PALOS HEIGHTS, Ill. (January 2016) — At Providence of Palos Heights, Alice Doherty is a blessing.
Every week, Alice brings the Eucharist to the Catholic residents and patients at the community. She serves faithfully, visiting more than 20 people each Friday. She also takes turns with other volunteers for Sunday visits, sometimes seeing more than 40 people on those days.
Alice is a Eucharistic minister in the Catholic Church. Along with her service at rehab center, she also leads the rosary before morning mass at Incarnation Parish in Palos Heights.
The parish — right down the street from the Providence community — “adopts” and cares for Catholic residents at Providence. They not only serve the Eucharist to individual residents, but also hold communion services in the chapel and administer the anointing of the sick. Alice serves as a Minister of Care — along with the Eucharist, she brings residents words of hope and encouragement.
“Alice spends time sharing the message that the priest gives at morning Mass; she also prays during her visits,” said Diane Giglio, Life Enrichment Director at Providence of Palos Heights. “She gets to know the clients personally.”
These clients are recovering from illnesses, injuries, or surgeries, and they won’t be at their own churches or with their congregations for a while. Some are long-term residents who require 24-hour skilled nursing care.
“The people are wonderful; I love what I do,” Alice said. “I just want to be a faithful follower of Christ, to follow him and bring people to him. I want to be a joyful person, bringing joy in Christ by the way that I live, the way I talk. I hope God lets me do that for a long time.”
Alice prays with client Kathleen Smith.
Her impact on those she visits is evident — in their thanks, their smiles, their handshakes, their hugs.
During her first week at Providence, Kathleen Smith waited eagerly for Alice to stop by.
“She’s your connection to the church,” Kathleen said. “It was beautiful, very spiritual.”
Another client, Patricia Biernacki, said that Alice is very thoughtful, and her visits are very important.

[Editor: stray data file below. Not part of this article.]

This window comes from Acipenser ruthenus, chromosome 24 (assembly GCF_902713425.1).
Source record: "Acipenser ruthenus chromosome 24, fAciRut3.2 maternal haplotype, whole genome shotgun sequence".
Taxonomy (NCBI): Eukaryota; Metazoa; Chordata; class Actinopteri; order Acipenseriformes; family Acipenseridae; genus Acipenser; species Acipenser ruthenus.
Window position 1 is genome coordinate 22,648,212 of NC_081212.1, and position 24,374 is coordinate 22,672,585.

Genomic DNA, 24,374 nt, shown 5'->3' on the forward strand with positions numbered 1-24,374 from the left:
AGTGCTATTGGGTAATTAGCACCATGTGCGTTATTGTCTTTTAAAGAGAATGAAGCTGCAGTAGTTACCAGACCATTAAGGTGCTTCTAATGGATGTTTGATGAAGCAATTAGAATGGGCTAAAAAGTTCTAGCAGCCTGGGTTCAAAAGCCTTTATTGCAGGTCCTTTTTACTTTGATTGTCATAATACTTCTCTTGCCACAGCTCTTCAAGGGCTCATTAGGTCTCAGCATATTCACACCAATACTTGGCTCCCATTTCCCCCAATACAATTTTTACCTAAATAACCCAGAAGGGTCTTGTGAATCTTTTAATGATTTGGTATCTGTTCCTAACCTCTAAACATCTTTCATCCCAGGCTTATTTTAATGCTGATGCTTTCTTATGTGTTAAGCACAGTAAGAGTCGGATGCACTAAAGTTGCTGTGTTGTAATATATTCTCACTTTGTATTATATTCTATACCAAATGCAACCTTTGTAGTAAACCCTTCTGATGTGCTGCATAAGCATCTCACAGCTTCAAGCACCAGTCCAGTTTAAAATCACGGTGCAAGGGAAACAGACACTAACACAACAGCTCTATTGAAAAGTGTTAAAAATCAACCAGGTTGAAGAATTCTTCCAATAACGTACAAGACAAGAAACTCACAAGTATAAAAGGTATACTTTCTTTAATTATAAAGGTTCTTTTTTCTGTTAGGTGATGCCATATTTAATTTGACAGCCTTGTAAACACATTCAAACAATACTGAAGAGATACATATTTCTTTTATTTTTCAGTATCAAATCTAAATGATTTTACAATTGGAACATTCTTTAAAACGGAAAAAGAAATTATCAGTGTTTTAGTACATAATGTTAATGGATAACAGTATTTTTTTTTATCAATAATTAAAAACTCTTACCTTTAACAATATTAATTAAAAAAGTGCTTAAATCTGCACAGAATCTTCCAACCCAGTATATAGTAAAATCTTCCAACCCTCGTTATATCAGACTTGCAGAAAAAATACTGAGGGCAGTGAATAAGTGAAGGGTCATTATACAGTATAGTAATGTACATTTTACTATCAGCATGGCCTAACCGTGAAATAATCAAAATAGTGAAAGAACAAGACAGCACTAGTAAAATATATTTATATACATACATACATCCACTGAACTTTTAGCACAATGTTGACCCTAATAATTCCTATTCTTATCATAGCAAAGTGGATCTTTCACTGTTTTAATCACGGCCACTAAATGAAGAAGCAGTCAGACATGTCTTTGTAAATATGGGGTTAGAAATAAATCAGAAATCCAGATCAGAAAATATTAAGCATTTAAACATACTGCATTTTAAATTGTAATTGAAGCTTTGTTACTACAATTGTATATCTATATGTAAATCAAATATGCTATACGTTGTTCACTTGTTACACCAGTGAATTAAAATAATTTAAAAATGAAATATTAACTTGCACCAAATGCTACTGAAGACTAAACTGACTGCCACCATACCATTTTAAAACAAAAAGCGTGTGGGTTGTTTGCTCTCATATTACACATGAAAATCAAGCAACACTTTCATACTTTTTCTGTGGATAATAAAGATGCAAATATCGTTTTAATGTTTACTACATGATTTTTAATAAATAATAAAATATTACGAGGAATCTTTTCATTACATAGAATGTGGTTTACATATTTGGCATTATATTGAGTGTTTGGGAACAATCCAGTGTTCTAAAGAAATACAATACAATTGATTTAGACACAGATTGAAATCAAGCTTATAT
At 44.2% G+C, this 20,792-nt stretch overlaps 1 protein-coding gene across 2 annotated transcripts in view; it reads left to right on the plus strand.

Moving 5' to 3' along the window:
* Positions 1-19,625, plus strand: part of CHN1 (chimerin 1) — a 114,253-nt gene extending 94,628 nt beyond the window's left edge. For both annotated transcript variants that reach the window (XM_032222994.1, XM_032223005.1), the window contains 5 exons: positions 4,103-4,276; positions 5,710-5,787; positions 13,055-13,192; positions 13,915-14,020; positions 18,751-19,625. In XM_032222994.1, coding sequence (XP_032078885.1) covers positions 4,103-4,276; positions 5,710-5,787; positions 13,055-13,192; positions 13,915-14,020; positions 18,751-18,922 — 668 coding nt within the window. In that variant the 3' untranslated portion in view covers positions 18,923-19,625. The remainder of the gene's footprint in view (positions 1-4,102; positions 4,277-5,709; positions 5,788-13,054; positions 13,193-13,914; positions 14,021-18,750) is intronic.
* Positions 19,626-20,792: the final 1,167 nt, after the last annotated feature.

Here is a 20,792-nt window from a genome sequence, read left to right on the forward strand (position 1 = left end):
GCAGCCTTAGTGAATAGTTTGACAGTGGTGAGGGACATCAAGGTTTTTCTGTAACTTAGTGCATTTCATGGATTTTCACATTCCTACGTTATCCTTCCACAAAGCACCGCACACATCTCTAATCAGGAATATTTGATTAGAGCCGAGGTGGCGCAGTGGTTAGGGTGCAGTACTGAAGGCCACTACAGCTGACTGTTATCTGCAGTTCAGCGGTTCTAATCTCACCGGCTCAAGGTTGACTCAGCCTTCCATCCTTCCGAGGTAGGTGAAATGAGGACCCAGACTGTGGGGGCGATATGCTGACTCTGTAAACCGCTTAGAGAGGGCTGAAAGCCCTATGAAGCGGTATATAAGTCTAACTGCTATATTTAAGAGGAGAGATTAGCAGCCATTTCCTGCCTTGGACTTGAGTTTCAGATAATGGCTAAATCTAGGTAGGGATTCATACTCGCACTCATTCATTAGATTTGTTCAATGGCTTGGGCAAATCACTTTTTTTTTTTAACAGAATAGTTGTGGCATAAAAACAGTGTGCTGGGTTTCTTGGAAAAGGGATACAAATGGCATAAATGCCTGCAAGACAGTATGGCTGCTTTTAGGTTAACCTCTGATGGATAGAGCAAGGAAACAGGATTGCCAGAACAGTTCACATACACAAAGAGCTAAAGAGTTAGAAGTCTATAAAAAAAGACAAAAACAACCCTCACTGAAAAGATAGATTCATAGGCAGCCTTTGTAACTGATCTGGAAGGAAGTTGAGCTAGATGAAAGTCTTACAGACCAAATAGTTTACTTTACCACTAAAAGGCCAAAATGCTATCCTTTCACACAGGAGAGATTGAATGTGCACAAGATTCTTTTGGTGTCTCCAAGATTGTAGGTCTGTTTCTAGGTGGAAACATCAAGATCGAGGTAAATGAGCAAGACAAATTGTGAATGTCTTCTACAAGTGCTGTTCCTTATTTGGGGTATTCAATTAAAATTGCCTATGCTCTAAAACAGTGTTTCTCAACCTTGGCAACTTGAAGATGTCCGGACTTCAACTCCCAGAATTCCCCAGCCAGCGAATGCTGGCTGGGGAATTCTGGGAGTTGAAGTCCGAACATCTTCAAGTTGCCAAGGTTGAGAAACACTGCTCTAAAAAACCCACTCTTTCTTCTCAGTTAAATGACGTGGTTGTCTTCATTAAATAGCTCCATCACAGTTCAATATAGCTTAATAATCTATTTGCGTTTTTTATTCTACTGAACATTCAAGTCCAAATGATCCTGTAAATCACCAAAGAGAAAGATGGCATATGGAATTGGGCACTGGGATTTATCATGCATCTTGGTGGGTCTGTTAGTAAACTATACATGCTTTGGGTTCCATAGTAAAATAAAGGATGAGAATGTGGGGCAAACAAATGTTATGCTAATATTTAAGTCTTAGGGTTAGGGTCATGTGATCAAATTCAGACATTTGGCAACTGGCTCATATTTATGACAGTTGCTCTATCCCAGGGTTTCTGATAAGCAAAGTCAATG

“It means a lot to me, because she always has a beautiful verse to say,” she said. “It reminds us of the things Our Lord would like us to remember.”
It’s not just residents who appreciate her time and commitment. Staff members greet Alice as she travels from room to room, visiting clients.
“Alice is someone that has become pretty well-known in this community,” Diane said. “The clients and residents, as well as the staff, know when to expect her. They share many of the prayer needs and concerns with Alice because she makes them feel so comfortable, and so important in our eyes and in the eyes of God.”
Alice has been volunteering at Providence since 2009. She moved to Palos Heights in 2008, and soon had a chance meeting with Diane, who also attends church Incarnation Parish. At the time, Alice was looking for ways to get involved in her new church. Diane was looking for volunteers.
“Alice has really grown the ministry,” Diane said. “The Minister of Care volunteer from the parish used to come on Sunday mornings. Alice offered to visit the rehab clients on Friday afternoons, too, when she noticed that many of them missed the Wednesday communion service because of their therapy schedule.”
Alice knows firsthand how important her service is for patients. She had two knee replacements and has stayed at Providence to recover from both of them. “The staff was all good, kind, and serving. All the people here were great servers — therapists, nurses, aides, cafeteria workers, and Diane’s group (life enrichment),” she said. “Being a patient make a difference — I understand how important this (Eucharist) is.”
Alice is now back on her feet, and she’s the one serving again. “You’re an inspiration,” Diane told her.
Alice’s commitment has not gone unnoticed — she was recently recognized for her service to the church with the Christifideles Award, which the Archdiocese of Chicago gives to lay men and women for their dedication to the church and their ministries.
When asked what the award means to her, tears spring to her eyes. “You have no idea,” she said. “It’s humbling.”
She received her award January 10 at Holy Name Cathedral in Chicago. The Archbishop of Chicago gave her a medal and a certificate.
“It was a beautiful day — I don’t know what else to say. I’ll never forget it.”
And there are many people at Providence who will never forget Alice.
“(Her visit) means the world,” Margaret Bosse said. “Without it, I don’t know what I would do. It strengthens my faith.”
Providence Life Services is a not-for-profit organization, and our ministry is truly blessed by people who offer their time, their skills, and their resources in countless ways. If you’d like to join us in our efforts to enhance the lives of the seniors we serve, please click here.
Read more about volunteers at — and from — Providence communities: